p. 122: Suggests that while historians have focused on the spatial patterns within cities, the role of geography in understanding how cities form, function, and dysfunction has not been fully investigated.

p. 122: “Migration and immigration, deindustrialization, suburbanization, segregation, redlining, urban renewal gentrification, and sprawl—topics that dominate urban and planning history literature—all have a spatial dimension that traditional historical narratives often fail to fully investigate.”

p. 123: Points to GIS as one way to investigate historical processes at different scales (streets, zip codes, census tracts, wards, municipalities).

p. 123: Suggests that the reason urban historians have shied away from GIS is a “long-standing ambivalence about quantitative analysis among most historians.”

p. 123: Points to Carl Bridenbaugh’s 1960 presidential address at the AHA referring quantitative history as the “bitch goddess.”

p. 123: Points to the critiques of quantitative history, that it was reductionist and positivist, and that the promise of quantitativ ehistory hadn’t been realized through projects like Time on the Cross by Stanley Engerman and Robert Fogel, or Theodore Hershberg’s Philadelphia Social History Project.

p. 123: Cites David Bodenhamer that GIS has not been taken up by historians because (quoting him directly) “The computer, of course, is a technology that does not tolerate ambiguity. . . . Its insistence on precision does not fit the worldview of historians. . . . Given this stance, it is no occident that GIS, the tool initially of engineers and earth scientists, has made few inroads in history.” GIS has no good way of encoding uncertainty, making it more difficult for historians to qualify the arguments/data, show interconnections, or reference sources in an accessible way.

p. 124: She finds that in articles printed between 2002 and 2009 in The Journal of Urban History and the Journal of Planning History very few use maps created in GIS (but do use maps occasionally).

p. 125: Rare also are the incorporation of GIS into manuscripts, the notable exceptions being Colin Gordon’s Mapping Decline (2008) and Jordan Stanger-Ross’s Staying Italian.

p. 125: She’s pointing to her work on W. E. B. Du Bois’ The Philadelphia Negro and GIS to explore how GIS can make contributions to historical scholarship. “Ultimately, GIS will be of interest to urban and planning historians only if it allows them to see history differently.”

p. 125–126: One way GIS helps is by “making explicit the spatial processes they study.” Narrative history allows the description of change over time and space, but that often prejudices temporal patterns over spatial patterns. Using GIS helps explore why geography matters.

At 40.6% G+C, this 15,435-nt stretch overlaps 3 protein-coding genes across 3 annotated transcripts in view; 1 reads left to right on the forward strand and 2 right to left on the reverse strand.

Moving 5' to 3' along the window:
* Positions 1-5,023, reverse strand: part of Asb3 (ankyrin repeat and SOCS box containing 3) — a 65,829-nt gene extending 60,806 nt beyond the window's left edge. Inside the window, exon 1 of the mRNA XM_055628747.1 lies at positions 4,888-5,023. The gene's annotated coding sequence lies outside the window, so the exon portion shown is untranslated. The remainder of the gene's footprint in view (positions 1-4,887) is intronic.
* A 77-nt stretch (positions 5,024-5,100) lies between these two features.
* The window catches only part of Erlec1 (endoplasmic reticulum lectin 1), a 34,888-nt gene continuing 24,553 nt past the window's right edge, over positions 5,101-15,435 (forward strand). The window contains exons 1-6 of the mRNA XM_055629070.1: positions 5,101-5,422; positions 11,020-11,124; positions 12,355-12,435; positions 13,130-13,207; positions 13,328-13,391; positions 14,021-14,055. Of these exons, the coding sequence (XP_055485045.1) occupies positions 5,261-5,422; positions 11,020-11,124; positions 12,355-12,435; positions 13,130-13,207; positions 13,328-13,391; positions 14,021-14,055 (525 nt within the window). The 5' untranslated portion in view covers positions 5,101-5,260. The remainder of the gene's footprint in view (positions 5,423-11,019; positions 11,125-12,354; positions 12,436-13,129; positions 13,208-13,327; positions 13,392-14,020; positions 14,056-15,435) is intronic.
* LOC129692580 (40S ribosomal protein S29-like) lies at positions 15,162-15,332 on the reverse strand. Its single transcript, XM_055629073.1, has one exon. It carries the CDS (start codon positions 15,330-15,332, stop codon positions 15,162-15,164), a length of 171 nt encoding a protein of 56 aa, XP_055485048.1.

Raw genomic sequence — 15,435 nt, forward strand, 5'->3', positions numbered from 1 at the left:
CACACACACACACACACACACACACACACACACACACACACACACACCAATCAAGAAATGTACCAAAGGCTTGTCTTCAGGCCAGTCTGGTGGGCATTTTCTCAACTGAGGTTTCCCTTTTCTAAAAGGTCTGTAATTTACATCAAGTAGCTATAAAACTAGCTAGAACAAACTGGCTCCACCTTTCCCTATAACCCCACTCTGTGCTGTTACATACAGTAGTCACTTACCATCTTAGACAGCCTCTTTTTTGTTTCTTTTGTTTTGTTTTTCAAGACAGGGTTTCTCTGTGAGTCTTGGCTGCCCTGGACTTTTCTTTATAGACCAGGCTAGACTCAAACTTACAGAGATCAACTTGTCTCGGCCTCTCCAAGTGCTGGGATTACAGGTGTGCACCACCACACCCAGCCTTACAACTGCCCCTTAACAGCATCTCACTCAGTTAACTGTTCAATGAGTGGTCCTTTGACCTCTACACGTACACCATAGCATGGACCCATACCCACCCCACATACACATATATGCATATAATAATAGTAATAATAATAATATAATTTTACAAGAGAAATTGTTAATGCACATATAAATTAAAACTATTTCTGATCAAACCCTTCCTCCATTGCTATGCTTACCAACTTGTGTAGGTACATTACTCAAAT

p. 126: Linking research methods to spatial processes allows researchers to explore spatial questions or generate new questions about spatial patterns, not just illustrate findings after the fact.

p. 126: Writing about Philadelphia, she notes that by conceptualizing redlining as a spatial process reveals that “only because spatial differentiation developed among racial and income groups and land uses in the early part of the twentieth century could lenders avoid making loans to particular groups with the aid of maps.” GIS helped her calculate the proximity of residential neighborhoods to commercial areas and industry, analyzing racial composition, housing quality, mortgage availability, and the impact of redlines on lending patterns.

p. 126: The value of GIS isn’t just in mapping geographic features, but also “multiple characteristics, or ‘attributes,’ of those locations, transforming reference maps into thematic maps that show how certain conditions or features vary over space.” GIS allows for layering and the creation of multiple maps.

p. 127: Hillier stands her map against Du Bois’ contention that blacks in Philadelphia had limited options about where they could live, crowding into small houses along back streets and alleys but in proximity to wealthy whites they worked for as servants. The GIS analysis differentiates among the black community based on where they were born and the national origin of white neighbors, revealing a level of complexity between race, class, national origin, and housing “only understandable though a map.”

p. 129: “GIS makes it feasible to engage in this exploratory process of mapping, not just map making.”

p. 131: Suggests historians need not think of GIS as quantitative; cites Cope and Elwood’s Qualitative GIS that says GIS is qualitative, noting the nonquantiative origins of GIS in geography, land use planning, census adminstration, and computer science. Qualitative data can be encoded and incorporated—historical maps, photographs, resident perceptions.

p. 131: GIS can also be interpreted as a historical argument.

p. 131: GIS may only reinforce dominant narratives about cities, but they will add more detail and nuance. Points to Gordon’s Mapping Decline, giving more spatial evidence to government, white homeownership, and real estate complexity in St. Louis. Maps may also challenge what we take for granted.

p. 132: “Would a series of comparative spatial-temporal analyses of white flight provide the kind of evidence Robert Beauregard has argued is missing in the dominant narrative about government complicity in urban decline? Could maps be used to develop a more nuanced ‘geography of decline’ that incorporated temporal and spatial patterns across cities and regions?”